By Apolo Kakaire |
Local nuances, technology neutrality and cross-border cooperation should be at the heart of multi-stakeholder negotiations by African states as part of the United Nations (UN) process on elaborating an international convention on cybercrime. This is according to experts who brainstormed on how African stakeholders can contribute to the planned negotiations, and the role African civil society organisations can play in this process.
Speaking at a session on Africa and the Future of International Cybercrime Cooperation as part of the eighth edition of the Forum on Internet Freedom in Africa (FIFAfrica), Dr. Katherine Getao, the Chief Executive Officer of the Information and Communication Technology Authority of Kenya, stated that African countries have grown some capacity and are better equipped to negotiate in international norm-setting fora. However, she urged states not to “just send lawyers and diplomats” but assemble balanced teams including technical experts that enrich the negotiations.
According to Dr. Getao, while contexts vary between the different countries on the continent, given the complexity of cybercrime, it is imperative that African countries strategically focus on what works for their countries to ensure clarity on priorities. Moreover, she called for a local process to coordinate participation in the international process but also to ensure eventual implementation of the agreed conventions.
George-Maria Tyendezwa, the Africa Group Vice Chair of the Ad Hoc Committee to Elaborate a Comprehensive International Convention on Countering the Use of Information and Communications Technologies for Criminal Purposes, urged African countries to engage with the negotiations “irrespective of their installed capacity”. Since countries are at different levels of growth in the area of cybercrime, cooperation would enable continued peer learning.
Globally, Ransomware attacks have surged drastically with damage estimated to hit USD 6 trillion in 2021. Such attacks and other cybercrimes affect all countries, but in Africa, weak network infrastructure security especially within financial institutions, governments, and e-commerce companies makes countries especially vulnerable. In March 2021 Interpol established the African Joint Operation Against Cybercrime (AFJOC), a project to drive intelligence-led, coordinated actions against cybercrime and its perpetrators in African member countries.
Speakers at the FIFAfrica21 session acknowledged that the African cybercrimes landscape presents unique challenges related to detection and investigations, and poor technical capacity among law enforcement officials to retrieve evidence to support criminal prosecution. Given the transnational nature of cybercrime, international cooperation at infrastructure level is key in the recovery of evidence to prosecute perpetrators.
However, the regulatory framework for international cooperation on cybercrime remains weak and fraught with lack of commitment. For instance, while the Budapest Convention is 20 years old, only 66 countries have ratified it across the world. Similarly, the Malabo Convention whose implementation in Africa requires 15 ratifications has only registered eight so far.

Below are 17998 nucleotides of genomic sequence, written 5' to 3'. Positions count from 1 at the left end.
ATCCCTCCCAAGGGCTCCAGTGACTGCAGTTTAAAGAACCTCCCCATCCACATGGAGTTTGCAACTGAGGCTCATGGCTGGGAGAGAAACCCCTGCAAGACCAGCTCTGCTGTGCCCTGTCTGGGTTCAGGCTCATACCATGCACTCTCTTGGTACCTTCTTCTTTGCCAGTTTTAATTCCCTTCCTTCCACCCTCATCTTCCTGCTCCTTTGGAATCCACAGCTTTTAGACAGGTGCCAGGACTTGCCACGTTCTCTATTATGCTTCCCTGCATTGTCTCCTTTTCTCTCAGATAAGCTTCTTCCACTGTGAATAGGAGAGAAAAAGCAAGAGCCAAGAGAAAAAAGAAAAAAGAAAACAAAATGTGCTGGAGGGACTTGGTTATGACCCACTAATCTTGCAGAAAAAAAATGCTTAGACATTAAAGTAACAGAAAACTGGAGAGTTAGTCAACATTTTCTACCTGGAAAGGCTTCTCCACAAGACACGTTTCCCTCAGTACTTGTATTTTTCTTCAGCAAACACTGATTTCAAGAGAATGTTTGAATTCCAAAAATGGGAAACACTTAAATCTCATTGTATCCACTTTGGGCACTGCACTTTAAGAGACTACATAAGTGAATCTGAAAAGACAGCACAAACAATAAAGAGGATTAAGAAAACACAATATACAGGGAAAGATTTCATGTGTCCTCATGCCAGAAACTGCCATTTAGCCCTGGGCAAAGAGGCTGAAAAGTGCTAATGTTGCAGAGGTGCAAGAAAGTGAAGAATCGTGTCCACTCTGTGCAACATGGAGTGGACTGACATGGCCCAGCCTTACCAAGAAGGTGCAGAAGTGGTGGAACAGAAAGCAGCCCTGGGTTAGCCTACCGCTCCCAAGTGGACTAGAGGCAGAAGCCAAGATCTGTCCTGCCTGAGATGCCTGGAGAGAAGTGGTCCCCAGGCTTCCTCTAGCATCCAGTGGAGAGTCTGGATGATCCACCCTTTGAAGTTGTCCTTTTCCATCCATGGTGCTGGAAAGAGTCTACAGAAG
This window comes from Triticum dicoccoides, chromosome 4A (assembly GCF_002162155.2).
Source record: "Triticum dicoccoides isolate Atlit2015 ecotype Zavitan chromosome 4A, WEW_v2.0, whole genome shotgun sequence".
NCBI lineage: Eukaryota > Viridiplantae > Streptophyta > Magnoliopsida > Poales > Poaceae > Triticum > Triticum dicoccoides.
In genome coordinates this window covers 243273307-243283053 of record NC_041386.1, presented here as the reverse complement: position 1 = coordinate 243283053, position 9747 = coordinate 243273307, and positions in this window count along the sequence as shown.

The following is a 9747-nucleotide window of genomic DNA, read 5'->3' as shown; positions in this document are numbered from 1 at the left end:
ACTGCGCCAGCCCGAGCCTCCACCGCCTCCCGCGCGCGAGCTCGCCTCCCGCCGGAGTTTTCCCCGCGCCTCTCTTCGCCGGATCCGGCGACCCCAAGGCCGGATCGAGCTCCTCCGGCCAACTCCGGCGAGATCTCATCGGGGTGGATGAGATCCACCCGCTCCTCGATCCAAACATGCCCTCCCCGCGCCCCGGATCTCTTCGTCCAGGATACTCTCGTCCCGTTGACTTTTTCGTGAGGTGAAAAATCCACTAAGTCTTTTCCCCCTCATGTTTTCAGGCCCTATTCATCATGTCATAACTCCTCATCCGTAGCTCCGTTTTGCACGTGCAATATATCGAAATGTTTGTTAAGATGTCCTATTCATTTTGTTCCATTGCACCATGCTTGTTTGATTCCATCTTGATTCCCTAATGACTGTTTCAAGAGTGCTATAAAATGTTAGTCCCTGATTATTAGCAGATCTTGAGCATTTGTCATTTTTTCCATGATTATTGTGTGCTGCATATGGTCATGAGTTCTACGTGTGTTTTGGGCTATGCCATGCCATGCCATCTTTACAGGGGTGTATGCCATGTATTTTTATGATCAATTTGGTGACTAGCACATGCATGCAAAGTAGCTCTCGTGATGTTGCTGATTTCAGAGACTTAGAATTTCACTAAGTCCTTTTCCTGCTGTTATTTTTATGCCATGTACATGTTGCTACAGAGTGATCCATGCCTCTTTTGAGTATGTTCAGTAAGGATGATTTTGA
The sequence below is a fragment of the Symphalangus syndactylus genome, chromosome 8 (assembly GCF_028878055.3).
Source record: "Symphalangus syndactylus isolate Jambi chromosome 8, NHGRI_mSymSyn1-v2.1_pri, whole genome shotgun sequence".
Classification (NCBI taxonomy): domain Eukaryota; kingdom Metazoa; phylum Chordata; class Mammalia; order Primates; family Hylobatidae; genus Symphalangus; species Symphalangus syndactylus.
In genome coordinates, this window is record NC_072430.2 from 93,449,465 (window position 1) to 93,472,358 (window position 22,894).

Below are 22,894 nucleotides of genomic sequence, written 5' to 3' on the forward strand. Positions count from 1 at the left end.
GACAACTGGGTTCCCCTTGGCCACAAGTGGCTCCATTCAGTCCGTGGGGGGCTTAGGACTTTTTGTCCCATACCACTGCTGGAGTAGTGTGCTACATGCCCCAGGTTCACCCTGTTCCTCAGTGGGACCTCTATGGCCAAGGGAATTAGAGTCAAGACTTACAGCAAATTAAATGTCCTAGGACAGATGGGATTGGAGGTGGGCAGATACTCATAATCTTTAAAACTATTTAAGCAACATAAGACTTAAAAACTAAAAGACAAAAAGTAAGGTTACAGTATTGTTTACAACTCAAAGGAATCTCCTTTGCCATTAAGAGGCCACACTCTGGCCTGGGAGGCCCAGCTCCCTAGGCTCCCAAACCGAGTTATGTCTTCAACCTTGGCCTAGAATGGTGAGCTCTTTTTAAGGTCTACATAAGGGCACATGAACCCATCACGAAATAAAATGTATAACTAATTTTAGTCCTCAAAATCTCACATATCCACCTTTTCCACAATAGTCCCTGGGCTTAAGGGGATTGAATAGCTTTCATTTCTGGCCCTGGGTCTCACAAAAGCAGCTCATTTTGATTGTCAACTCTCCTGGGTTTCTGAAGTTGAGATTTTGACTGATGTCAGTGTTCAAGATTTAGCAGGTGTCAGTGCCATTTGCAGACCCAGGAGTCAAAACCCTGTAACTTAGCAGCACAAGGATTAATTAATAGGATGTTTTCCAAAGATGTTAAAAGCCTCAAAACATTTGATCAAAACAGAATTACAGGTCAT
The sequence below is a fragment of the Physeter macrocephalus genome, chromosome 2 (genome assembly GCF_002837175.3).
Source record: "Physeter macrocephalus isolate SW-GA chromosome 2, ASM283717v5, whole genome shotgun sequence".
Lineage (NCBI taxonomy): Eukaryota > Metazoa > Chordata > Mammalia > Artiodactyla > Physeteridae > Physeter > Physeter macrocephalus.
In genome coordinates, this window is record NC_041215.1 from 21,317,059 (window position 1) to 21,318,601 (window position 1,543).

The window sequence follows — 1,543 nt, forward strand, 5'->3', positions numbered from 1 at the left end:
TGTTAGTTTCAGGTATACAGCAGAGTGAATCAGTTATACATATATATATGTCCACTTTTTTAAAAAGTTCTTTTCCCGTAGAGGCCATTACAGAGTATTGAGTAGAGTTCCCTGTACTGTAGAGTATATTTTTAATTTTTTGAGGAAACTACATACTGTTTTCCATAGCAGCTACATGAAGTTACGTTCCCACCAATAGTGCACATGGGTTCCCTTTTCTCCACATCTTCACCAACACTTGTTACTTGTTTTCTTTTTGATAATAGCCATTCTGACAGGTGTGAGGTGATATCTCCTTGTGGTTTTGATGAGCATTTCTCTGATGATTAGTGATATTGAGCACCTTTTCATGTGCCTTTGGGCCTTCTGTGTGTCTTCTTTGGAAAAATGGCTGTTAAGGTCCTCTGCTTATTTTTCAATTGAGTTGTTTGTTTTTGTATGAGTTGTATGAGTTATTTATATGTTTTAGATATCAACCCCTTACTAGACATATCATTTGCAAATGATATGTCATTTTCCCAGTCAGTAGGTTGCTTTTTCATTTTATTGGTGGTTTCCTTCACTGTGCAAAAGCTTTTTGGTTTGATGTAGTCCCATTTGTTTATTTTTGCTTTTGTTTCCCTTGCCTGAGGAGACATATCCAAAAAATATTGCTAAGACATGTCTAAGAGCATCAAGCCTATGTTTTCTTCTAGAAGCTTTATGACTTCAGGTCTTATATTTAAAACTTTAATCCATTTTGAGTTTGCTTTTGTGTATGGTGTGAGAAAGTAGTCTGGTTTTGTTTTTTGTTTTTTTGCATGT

Citing the example of the cost of cybercrime in Africa, which in comparison to other economies and the monetary threshold of cybercrime under international law may seem paltry, Michael Ilishebo, a Digital Forensic Analyst and Cyber Crime Investigator with the Zambia Police Service, emphasised that the legal framework governing cybercrime on the continent should be home- grown and resonate with the region’s crime patterns. To strengthen their bargaining power during negotiations, however, African states need to develop national and regional positions and synchronise these with the UN ad hoc committee. “We should have a consensus on [the] Malabo [Convention] before we start talking about Budapest. We should first ensure that African cyberspace is safe before we rush to the UN,” said Ilishebo.
For her part, Tatiana Tropina from Leiden University said negotiations should ensure that frameworks are technology neutral so as to deal with emerging unanticipated aspects. By defining illegal conduct irrespective of the medium, technology neutral legislation would give some certainty to criminal justice. “When the instrument at the global level says this is what should be stopped, this should trigger domestication which can vary in as much as it does not violate the agreed principles,” said Tropina.
On the multi-faceted approach to tackling cybercrime, Dr. Getao emphasised that focus should not only be on individual perpetrators but also technology service providers who expose consumers to crimes. “There are civil and criminal aspects that should be taken into account,” she said. As such, a truly global solution must be developed in a participatory way, balancing law enforcement, foreign policy and human rights interests.
Among the suggested ways to achieve the balance was consensus on key principles, clarity that emerging concerns resonate with existing principles, and human rights due diligence as part of the processes. “Vulnerable communities take the main brunt of cybercrime and this must be taken into consideration as duties of states to guarantee non-discrimination, fair trial, respect for human rights law, access to information and to legal attorney,” said Klara Jordan, the Chief Public Policy Officer of the Cyber Peace Institute. The Institute has recently launched a Multi-stakeholder Manifesto as a guide ahead of treaty negotiations at the UN.
Ultimately, cybercrime should be considered beyond law enforcement and include the perspectives of civil society who also have a role to play in the implementation of conventions and yet also happen to be victims. “Civil society and individuals being part of the solution is very key and governments must open up,” said Jordan.